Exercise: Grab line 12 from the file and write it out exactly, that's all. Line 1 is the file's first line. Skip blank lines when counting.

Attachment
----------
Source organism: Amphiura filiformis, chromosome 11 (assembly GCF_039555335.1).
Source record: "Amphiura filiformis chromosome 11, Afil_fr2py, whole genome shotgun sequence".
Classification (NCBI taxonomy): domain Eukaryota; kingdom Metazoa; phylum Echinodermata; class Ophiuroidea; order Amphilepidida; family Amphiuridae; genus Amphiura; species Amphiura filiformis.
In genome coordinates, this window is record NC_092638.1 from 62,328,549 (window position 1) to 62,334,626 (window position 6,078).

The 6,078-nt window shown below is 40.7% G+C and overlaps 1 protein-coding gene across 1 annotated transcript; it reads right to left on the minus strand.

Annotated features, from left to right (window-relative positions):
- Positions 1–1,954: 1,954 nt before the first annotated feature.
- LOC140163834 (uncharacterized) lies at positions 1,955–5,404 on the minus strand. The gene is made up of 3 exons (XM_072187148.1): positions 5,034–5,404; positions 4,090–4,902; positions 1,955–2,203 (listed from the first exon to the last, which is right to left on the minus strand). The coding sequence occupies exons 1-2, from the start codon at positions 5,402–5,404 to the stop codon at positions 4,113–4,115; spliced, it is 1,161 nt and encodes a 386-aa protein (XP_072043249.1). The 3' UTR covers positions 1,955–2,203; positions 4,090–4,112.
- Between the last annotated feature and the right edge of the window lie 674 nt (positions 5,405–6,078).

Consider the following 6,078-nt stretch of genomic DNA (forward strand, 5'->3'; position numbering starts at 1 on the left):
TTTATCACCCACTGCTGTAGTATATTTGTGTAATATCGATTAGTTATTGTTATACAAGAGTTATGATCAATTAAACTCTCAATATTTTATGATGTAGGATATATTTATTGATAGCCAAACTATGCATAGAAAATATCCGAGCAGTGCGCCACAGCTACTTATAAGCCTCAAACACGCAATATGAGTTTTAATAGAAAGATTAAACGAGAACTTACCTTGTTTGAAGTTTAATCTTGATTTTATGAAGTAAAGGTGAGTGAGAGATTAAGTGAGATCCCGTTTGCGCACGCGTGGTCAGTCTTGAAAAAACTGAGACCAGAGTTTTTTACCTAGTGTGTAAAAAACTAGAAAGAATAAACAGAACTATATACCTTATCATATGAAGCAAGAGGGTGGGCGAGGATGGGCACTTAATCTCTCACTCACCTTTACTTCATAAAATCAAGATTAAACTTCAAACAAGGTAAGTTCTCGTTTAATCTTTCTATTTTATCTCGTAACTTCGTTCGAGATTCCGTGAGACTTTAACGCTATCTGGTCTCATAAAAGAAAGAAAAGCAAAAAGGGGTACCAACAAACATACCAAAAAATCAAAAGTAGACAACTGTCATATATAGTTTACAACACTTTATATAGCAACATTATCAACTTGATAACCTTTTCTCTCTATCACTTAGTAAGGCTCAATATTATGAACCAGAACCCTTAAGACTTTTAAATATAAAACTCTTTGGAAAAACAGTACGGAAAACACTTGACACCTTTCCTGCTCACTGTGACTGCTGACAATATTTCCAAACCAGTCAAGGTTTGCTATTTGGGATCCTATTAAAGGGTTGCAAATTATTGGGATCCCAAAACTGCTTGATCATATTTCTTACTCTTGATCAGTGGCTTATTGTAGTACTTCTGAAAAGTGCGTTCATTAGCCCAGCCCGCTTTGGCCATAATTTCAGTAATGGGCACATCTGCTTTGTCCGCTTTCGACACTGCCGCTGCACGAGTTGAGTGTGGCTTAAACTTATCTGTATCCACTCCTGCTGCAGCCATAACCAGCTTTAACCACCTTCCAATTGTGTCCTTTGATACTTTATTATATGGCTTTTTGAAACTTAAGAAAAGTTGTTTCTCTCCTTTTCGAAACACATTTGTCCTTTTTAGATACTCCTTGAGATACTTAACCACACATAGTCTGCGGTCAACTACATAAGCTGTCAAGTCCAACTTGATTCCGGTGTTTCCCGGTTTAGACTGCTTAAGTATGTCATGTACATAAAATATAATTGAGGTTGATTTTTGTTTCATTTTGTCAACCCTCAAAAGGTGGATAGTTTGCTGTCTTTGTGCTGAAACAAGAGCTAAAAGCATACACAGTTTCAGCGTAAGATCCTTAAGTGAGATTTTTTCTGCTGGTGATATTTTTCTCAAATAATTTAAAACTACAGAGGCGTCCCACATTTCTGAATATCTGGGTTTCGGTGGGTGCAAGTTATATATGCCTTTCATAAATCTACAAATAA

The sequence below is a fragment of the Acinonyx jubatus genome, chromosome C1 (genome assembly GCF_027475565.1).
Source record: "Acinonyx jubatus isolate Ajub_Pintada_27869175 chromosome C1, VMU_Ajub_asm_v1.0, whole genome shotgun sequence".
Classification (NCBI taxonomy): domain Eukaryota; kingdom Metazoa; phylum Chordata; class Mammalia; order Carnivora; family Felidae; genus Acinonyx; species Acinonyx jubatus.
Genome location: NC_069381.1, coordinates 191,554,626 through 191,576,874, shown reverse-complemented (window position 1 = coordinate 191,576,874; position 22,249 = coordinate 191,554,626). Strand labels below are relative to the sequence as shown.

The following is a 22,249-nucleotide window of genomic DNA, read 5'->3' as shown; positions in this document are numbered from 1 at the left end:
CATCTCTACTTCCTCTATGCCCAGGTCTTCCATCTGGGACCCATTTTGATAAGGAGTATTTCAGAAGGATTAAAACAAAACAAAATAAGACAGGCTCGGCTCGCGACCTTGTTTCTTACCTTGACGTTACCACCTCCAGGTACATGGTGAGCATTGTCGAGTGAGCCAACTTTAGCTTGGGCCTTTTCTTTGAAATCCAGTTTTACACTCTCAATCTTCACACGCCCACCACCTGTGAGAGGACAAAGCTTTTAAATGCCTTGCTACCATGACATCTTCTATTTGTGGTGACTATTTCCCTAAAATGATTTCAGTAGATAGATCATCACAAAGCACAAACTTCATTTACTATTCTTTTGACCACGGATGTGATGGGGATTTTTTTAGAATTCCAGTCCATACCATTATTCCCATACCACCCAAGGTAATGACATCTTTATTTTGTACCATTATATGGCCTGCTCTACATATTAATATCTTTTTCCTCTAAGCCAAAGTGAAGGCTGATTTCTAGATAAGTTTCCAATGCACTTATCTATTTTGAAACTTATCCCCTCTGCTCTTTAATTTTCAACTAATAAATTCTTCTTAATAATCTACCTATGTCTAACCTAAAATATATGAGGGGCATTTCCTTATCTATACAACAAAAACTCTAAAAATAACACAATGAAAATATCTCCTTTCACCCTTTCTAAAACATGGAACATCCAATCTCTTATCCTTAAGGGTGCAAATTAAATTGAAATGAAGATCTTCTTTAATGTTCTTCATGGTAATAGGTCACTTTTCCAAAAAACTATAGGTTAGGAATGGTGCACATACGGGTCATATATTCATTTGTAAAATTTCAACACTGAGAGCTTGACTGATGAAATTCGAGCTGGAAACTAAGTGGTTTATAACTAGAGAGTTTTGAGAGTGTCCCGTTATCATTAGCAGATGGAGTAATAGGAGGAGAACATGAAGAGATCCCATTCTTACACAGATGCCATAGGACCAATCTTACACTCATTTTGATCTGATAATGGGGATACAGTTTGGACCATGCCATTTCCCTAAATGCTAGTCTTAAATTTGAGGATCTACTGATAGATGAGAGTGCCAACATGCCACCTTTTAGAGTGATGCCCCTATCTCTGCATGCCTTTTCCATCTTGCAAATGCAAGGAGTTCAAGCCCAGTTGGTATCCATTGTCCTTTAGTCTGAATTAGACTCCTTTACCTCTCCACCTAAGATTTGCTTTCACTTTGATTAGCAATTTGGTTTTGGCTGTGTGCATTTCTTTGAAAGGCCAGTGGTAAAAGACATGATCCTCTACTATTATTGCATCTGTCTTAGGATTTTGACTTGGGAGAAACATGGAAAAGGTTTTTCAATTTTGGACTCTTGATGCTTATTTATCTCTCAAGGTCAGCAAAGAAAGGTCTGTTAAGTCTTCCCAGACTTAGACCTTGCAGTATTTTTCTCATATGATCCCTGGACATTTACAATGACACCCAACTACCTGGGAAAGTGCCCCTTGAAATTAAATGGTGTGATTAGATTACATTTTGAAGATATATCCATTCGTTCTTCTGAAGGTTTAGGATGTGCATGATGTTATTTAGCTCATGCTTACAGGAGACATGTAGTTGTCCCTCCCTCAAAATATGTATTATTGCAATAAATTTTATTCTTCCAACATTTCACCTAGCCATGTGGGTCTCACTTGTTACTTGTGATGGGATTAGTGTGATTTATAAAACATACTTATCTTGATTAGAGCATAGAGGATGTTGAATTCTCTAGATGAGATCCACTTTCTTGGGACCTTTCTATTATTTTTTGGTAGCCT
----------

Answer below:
The sequence below is a fragment of the Acinonyx jubatus genome, chromosome C1 (genome assembly GCF_027475565.1).